Every time I go to lunch or dinner at Pacific Grill in downtown Tacoma, I ask about their soup. I keep hoping they will have parsnip soup. They offered it before, and I pray they will bring it back. Parsnips are harvested all year round, but most easily available from September thru January. The parsnip is one of my favorite vegetables and I highly recommend it!
The following article, “Benefits of Parsnips,” was written by me and my wife, Peg for the website Live2AgeWell (c. 2013 – Live2AgeWell.com)
The parsnip looks like the naked mole rat of the carrot family. It’s pale skin and little bumps give it an unsettling appearance, but with a second glance and the knowledge of their taste and health benefits, they are a thing of beauty.
Parsnips add a little mystery taste of sweetness. Southern cooking expert Paula Deen likes a combination of mashed potatoes, rutabaga, onion, cream cheese and butter, with salt and pepper. I like the much simpler version with potatoes, butter (mixed half and half with olive oil), salt, pepper AND parsnips. Some people use the parsnip as a secret ingredient in their mashed potatoes.
Parsnips are wonderful in mashed potatoes. If your grandmother served excellent mashed potatoes at Thanksgiving, she may have simply kept the use of parsnips to herself.
The nutty sweet flavor is secondary because the parsnip is rich in health-benefiting phyto-nutrients, vitamins, minerals, and fiber. Parsnips provide soluble and insoluble dietary fiber, which help helps reduce blood cholesterol levels. Being a member of the Apiaceae family of vegetables, this fantastic root contains many poly-acetylene anti-oxidants such as falcarinol, falcarindiol, panaxydiol, and methyl-falcarindiol. The parsnip contains similar health benefits to other Apiaceae family members like carrots, parsley, celery, cumin, and dill.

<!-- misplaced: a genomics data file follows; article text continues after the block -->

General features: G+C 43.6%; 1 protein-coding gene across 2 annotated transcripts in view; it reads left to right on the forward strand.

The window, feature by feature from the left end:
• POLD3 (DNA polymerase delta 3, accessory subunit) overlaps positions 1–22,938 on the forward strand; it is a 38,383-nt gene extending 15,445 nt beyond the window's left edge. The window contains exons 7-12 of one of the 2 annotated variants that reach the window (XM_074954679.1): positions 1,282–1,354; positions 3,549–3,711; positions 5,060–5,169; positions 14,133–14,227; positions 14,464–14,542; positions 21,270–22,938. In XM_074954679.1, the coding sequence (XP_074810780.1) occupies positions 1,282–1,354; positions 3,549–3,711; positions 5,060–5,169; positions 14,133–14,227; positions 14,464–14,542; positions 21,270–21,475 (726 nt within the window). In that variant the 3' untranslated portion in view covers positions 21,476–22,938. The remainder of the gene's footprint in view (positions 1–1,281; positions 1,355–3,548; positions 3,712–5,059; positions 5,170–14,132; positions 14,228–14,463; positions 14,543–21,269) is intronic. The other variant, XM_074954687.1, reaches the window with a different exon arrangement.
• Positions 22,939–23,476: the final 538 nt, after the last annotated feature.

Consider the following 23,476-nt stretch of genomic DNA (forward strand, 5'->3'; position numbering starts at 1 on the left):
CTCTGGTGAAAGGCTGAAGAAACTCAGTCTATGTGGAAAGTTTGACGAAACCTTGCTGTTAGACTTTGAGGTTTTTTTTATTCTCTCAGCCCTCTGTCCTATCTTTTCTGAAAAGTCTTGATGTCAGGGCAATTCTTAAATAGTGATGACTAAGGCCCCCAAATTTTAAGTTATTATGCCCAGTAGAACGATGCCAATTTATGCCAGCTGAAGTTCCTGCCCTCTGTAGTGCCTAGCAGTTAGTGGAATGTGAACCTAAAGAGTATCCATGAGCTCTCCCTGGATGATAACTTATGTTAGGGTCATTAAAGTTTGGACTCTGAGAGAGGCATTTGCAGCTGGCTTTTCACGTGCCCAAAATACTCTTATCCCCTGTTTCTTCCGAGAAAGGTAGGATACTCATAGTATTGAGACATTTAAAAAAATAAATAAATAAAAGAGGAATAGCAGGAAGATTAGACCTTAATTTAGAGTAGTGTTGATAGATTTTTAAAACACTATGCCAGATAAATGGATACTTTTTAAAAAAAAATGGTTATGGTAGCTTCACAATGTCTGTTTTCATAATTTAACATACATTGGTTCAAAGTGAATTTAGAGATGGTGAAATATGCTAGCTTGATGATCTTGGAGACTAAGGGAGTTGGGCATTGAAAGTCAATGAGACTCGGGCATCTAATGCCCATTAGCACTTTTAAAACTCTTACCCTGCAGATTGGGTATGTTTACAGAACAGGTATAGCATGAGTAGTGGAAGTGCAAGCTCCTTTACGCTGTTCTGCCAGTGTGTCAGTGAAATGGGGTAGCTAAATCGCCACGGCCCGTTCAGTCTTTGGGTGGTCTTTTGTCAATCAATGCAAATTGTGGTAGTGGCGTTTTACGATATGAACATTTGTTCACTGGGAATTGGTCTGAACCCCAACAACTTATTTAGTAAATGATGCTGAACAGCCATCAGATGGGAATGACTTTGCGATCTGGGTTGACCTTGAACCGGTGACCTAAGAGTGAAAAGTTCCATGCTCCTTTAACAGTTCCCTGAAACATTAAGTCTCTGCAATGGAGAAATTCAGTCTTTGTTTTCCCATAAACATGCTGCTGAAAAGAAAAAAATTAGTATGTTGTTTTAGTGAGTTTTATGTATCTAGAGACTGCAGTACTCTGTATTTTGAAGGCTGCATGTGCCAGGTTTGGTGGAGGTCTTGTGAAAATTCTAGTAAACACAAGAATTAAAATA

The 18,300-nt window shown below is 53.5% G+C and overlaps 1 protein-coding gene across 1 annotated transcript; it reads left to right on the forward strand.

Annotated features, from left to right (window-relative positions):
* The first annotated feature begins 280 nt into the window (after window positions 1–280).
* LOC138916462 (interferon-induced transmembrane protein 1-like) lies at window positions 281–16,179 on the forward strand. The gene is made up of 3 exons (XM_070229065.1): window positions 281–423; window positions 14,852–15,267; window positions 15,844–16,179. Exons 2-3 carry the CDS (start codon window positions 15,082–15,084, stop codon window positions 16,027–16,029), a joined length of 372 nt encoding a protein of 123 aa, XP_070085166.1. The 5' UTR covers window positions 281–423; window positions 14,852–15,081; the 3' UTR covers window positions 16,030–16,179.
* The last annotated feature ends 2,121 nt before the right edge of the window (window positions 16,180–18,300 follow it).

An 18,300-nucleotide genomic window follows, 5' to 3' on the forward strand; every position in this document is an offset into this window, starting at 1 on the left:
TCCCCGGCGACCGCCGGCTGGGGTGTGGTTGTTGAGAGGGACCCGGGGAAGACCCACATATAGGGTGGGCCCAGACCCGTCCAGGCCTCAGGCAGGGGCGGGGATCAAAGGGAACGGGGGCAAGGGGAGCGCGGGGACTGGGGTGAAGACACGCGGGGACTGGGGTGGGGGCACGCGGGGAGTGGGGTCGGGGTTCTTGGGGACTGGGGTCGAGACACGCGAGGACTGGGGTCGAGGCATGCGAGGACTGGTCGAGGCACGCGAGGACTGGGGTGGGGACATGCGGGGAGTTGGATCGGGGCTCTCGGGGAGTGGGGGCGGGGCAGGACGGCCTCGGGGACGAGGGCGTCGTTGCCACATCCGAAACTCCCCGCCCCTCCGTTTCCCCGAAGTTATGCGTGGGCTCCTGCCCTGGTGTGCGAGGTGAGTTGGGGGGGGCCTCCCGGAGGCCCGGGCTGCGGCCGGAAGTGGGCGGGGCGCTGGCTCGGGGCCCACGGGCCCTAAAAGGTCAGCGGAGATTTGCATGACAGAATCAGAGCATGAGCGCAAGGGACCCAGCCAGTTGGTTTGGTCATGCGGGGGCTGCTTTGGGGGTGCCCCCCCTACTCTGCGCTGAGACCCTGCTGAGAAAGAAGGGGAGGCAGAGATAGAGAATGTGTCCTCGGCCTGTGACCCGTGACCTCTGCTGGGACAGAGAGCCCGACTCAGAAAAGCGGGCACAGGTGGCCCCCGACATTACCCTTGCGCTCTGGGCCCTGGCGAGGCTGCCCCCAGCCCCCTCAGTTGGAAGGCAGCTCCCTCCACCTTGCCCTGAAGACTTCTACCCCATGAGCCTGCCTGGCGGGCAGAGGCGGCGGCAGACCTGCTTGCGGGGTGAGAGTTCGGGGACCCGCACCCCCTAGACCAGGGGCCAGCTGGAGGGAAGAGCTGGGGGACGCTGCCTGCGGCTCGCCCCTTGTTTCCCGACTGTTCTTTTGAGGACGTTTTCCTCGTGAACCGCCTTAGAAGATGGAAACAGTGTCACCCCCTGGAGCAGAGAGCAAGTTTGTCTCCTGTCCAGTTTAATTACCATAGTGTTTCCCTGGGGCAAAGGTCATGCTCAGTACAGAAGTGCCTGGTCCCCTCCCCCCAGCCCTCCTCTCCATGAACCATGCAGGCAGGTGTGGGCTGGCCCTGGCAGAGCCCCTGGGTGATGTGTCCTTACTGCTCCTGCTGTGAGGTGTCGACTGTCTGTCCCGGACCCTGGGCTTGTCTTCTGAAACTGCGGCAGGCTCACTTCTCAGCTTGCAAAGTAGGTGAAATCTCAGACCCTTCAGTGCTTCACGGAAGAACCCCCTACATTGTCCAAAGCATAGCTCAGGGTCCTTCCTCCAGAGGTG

Parsnips are rich in several vitamins: vitamin C, and vitamin K, as well as many B-complex groups of vitamins such as folic acid, vitamin B-6 (pyridoxine), thiamin, and pantothenic acid. Parsnips are an excellent source of minerals like copper as well as potassium, magnesium and phosphorus. A cup of parsnips has more potassium than a small banana. Potassium is necessary for balancing the effects of sodium and regulating blood pressure and heart rate. Parsnips also contain calcium, iron, manganese, selenium and zinc.
Roasted parsnips or parsnip stew are excellent ways to serve the tasty root vegetable. Consider using raw parsnips in salads and coleslaw. The sweet nutty flavor adds a unique earthiness to a salad mix. Besides being excellent with mashed potatoes, they are excellent when cooked with leeks and cauliflower as well. Another family favorite is roasted root vegetables with olive oil, salt, pepper, and smoked paprika. Slices or chunks of parsnips added to stews or soups add both richness and multi-layers of taste.
Parsnips go with all kinds of poultry, fish, and meats. Parsnips and lamb shanks go particularly well together. Parsnips can also be used in breads, pies, casseroles, and cakes. They can be used in a number of savory dishes, but stand well by themselves. Roasted parsnips drizzled with honey are a classic. A carrot and parsnip stew served with whole grain or multi-grain bread (like those baked by Roman Meal) croutons is perfect for a cold winter’s night.
Parsnips can be very beneficial for your diet, but watch out for the mashed potatoes with butter and cream cheese.